bcs-ismp-bk-en-GB March 30, 2010 - 08:51 71
Information Security Framework
such policies to ensure the proposed course of action complies fully with all
employment legislation as well as other relevant national laws.
However, it is a waste of time having a policy in place unless the organ-
isation is prepared to enforce it. Senior management, and those that have to
enforce the rules, need to support the processes to deal with any violations.
If violations have not been dealt with appropriately, or have been ignored by
line management, then this should also be considered as a violation of policy
and treated seriously.
Miss Peacock has asked you to prepare an end-user code of practice for
GANT. Identify the main areas that you would include in the policy.
INFORMATION SECURITY GOVERNANCE
There is an increasing amount of legislation and regulation that requires
senior management to ensure that adequate controls are in place to pro-
tect the enterprise’s information assets. To fulﬁl these obligations, senior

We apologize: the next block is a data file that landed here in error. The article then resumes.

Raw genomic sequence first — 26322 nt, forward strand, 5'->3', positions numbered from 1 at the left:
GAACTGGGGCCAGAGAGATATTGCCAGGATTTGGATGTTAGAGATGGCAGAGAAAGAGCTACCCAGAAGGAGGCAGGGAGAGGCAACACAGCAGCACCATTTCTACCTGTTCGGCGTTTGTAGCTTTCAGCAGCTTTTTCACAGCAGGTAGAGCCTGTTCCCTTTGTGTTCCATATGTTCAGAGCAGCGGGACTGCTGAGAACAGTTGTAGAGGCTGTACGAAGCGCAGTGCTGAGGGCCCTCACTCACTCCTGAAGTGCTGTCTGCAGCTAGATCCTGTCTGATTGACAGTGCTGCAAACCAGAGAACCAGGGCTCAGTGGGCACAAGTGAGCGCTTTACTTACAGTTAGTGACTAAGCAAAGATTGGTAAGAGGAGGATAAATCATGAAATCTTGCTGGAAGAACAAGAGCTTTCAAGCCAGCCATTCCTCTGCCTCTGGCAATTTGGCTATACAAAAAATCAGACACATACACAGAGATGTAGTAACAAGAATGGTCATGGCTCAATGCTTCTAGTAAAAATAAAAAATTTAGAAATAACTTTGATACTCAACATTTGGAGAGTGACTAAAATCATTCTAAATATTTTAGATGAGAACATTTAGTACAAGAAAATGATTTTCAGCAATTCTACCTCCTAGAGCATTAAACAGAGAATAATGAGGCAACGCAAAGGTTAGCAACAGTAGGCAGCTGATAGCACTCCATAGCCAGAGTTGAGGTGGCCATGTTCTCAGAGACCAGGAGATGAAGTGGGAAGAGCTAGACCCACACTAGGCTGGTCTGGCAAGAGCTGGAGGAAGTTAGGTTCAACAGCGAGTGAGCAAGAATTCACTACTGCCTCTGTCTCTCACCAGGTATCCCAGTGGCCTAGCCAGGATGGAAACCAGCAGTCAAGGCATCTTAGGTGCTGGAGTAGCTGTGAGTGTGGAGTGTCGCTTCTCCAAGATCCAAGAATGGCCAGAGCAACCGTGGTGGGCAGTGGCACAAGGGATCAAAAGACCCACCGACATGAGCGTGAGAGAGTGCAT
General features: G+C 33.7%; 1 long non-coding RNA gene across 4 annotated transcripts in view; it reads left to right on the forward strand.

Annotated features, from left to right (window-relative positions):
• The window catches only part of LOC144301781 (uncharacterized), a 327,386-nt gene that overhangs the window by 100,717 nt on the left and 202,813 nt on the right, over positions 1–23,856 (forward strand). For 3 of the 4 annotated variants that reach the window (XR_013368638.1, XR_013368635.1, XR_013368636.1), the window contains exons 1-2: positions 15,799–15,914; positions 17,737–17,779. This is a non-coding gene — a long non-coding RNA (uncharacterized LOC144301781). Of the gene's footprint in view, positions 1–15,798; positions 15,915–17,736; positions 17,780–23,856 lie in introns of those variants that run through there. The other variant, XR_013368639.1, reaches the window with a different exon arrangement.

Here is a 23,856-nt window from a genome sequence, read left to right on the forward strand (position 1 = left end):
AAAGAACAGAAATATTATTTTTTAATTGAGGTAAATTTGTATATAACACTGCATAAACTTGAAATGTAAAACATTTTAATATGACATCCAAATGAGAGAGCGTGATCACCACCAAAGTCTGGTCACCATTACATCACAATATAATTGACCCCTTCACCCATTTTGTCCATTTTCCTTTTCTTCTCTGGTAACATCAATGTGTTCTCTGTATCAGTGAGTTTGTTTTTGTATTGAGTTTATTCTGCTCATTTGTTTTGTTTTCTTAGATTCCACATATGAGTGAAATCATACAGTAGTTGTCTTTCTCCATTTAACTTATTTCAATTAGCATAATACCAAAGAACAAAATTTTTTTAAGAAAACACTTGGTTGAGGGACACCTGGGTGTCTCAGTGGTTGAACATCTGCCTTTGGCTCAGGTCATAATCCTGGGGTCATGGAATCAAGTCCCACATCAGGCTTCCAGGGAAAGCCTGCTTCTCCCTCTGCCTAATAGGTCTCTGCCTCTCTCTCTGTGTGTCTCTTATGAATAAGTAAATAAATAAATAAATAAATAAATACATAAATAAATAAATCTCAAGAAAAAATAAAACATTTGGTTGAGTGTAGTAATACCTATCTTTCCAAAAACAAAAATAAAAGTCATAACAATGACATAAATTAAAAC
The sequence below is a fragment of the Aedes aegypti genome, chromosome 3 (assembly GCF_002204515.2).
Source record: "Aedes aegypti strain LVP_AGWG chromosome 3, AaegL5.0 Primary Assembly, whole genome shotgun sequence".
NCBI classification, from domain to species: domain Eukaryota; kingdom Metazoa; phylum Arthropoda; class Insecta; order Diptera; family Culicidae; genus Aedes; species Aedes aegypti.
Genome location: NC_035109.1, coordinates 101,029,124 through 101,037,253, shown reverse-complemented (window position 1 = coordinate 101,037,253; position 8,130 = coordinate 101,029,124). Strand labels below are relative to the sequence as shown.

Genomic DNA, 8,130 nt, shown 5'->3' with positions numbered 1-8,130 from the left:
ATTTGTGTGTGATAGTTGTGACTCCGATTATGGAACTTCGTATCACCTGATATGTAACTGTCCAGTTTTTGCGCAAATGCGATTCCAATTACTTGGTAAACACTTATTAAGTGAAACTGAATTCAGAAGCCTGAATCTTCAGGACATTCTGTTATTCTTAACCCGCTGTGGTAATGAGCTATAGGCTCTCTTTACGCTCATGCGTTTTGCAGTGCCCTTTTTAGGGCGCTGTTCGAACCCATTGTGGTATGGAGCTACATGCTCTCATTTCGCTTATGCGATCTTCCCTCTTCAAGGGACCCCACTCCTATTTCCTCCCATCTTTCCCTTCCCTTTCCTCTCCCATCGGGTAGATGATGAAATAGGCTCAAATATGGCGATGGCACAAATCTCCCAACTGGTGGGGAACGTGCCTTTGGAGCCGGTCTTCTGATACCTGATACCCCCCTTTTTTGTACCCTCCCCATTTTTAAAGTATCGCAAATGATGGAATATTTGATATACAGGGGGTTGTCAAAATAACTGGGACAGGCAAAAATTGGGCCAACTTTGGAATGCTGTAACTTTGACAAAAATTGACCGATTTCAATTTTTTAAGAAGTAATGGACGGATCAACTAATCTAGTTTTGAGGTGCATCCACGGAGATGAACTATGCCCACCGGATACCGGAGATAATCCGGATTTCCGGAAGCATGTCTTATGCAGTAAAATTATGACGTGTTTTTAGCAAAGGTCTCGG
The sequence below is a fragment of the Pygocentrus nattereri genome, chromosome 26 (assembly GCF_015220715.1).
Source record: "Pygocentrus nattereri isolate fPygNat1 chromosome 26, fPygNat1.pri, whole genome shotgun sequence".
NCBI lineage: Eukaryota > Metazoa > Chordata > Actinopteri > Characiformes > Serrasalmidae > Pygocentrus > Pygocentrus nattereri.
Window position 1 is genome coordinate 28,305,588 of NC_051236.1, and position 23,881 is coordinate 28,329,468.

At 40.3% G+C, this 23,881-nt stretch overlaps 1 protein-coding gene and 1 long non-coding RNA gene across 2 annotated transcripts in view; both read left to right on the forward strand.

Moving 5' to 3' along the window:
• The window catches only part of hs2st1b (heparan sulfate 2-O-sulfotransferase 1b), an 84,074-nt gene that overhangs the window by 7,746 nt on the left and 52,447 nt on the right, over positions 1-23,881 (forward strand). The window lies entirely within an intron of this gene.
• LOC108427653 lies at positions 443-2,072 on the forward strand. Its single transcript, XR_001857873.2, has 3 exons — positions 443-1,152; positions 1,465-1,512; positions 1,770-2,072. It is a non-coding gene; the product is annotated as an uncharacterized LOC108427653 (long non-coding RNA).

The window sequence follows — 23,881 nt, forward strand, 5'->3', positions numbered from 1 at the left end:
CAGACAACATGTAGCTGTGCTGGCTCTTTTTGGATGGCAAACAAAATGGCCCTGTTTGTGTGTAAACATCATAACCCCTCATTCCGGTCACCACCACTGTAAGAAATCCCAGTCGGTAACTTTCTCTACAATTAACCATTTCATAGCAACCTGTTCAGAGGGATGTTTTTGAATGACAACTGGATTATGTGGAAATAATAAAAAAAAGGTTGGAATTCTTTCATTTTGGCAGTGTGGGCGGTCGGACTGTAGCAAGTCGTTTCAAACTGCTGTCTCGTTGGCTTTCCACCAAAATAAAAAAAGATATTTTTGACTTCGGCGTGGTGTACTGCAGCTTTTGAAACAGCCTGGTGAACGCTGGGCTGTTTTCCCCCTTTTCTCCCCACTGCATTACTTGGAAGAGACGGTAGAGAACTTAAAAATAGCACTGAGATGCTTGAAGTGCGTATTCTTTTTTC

management needs to understand the current status of existing assurance
controls, where such controls are inadequate and how the risk proﬁle of the
organisation is changing. The necessary effort can then be made to improve
security mechanisms and manage the risk effectively. This section covers
the principles of the governance processes that should be implemented to
enable this to happen and to provide senior management with sound and
up-to-date information on the state of assurance within the enterprise.
The intention of this section is to provide the reader with the basic knowledge
needed to understand the principles of Information assurance governance.
Once completed the reader should be able to explain and justify not only the
main concepts but also to establish procedures and draft documents to meet
the general requirements in the following areas.
Review, evaluation and revision of security policy
The production of policies, standards, procedures and guidelines has already
been covered in the previous section but to ensure that they remain current,
relevant and effective they should be reviewed regularly. Reviews should take
place after any signiﬁcant changes to either systems or resources or as part
of a regular review schedule (e.g. annually).
A management review process should be established to ensure that policy
reviews take place in an organised and timely manner. The review schedule